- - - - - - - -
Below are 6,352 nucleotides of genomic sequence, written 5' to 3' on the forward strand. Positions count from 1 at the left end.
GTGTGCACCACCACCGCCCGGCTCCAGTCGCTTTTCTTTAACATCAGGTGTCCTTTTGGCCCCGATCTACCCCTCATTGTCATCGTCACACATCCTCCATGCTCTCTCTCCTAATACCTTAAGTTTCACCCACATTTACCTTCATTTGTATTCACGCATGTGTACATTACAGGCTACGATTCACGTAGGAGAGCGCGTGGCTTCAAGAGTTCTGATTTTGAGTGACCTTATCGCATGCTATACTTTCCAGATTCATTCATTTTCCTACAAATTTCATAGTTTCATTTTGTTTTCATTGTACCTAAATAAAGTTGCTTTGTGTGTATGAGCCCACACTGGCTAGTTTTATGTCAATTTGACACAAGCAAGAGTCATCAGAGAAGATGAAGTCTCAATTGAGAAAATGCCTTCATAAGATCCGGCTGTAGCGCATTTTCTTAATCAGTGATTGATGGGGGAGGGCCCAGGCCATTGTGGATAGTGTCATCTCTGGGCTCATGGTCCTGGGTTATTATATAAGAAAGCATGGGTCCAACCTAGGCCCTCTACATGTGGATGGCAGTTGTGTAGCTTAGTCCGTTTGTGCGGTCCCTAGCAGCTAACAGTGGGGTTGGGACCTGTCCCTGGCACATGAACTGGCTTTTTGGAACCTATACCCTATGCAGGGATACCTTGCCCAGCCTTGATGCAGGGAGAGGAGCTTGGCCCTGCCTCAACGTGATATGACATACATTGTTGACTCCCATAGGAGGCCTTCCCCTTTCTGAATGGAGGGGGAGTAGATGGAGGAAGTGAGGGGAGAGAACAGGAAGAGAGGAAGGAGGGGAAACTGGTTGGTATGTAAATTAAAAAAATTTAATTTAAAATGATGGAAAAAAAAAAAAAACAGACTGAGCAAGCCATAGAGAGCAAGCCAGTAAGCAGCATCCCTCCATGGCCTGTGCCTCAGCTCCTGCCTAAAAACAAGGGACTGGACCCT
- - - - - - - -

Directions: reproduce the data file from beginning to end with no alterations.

Below are 6,352 nucleotides of genomic sequence, written 5' to 3' on the forward strand. Positions count from 1 at the left end.
GTGTGCACCACCACCGCCCGGCTCCAGTCGCTTTTCTTTAACATCAGGTGTCCTTTTGGCCCCGATCTACCCCTCATTGTCATCGTCACACATCCTCCATGCTCTCTCTCCTAATACCTTAAGTTTCACCCACATTTACCTTCATTTGTATTCACGCATGTGTACATTACAGGCTACGATTCACGTAGGAGAGCGCGTGGCTTCAAGAGTTCTGATTTTGAGTGACCTTATCGCATGCTATACTTTCCAGATTCATTCATTTTCCTACAAATTTCATAGTTTCATTTTGTTTTCATTGTACCTAAATAAAGTTGCTTTGTGTGTATGAGCCCACACTGGCTAGTTTTATGTCAATTTGACACAAGCAAGAGTCATCAGAGAAGATGAAGTCTCAATTGAGAAAATGCCTTCATAAGATCCGGCTGTAGCGCATTTTCTTAATCAGTGATTGATGGGGGAGGGCCCAGGCCATTGTGGATAGTGTCATCTCTGGGCTCATGGTCCTGGGTTATTATATAAGAAAGCATGGGTCCAACCTAGGCCCTCTACATGTGGATGGCAGTTGTGTAGCTTAGTCCGTTTGTGCGGTCCCTAGCAGCTAACAGTGGGGTTGGGACCTGTCCCTGGCACATGAACTGGCTTTTTGGAACCTATACCCTATGCAGGGATACCTTGCCCAGCCTTGATGCAGGGAGAGGAGCTTGGCCCTGCCTCAACGTGATATGACATACATTGTTGACTCCCATAGGAGGCCTTCCCCTTTCTGAATGGAGGGGGAGTAGATGGAGGAAGTGAGGGGAGAGAACAGGAAGAGAGGAAGGAGGGGAAACTGGTTGGTATGTAAATTAAAAAAATTTAATTTAAAATGATGGAAAAAAAAAAAAAACAGACTGAGCAAGCCATAGAGAGCAAGCCAGTAAGCAGCATCCCTCCATGGCCTGTGCCTCAGCTCCTGCCTAAAAACAAGGGACTGGACCCT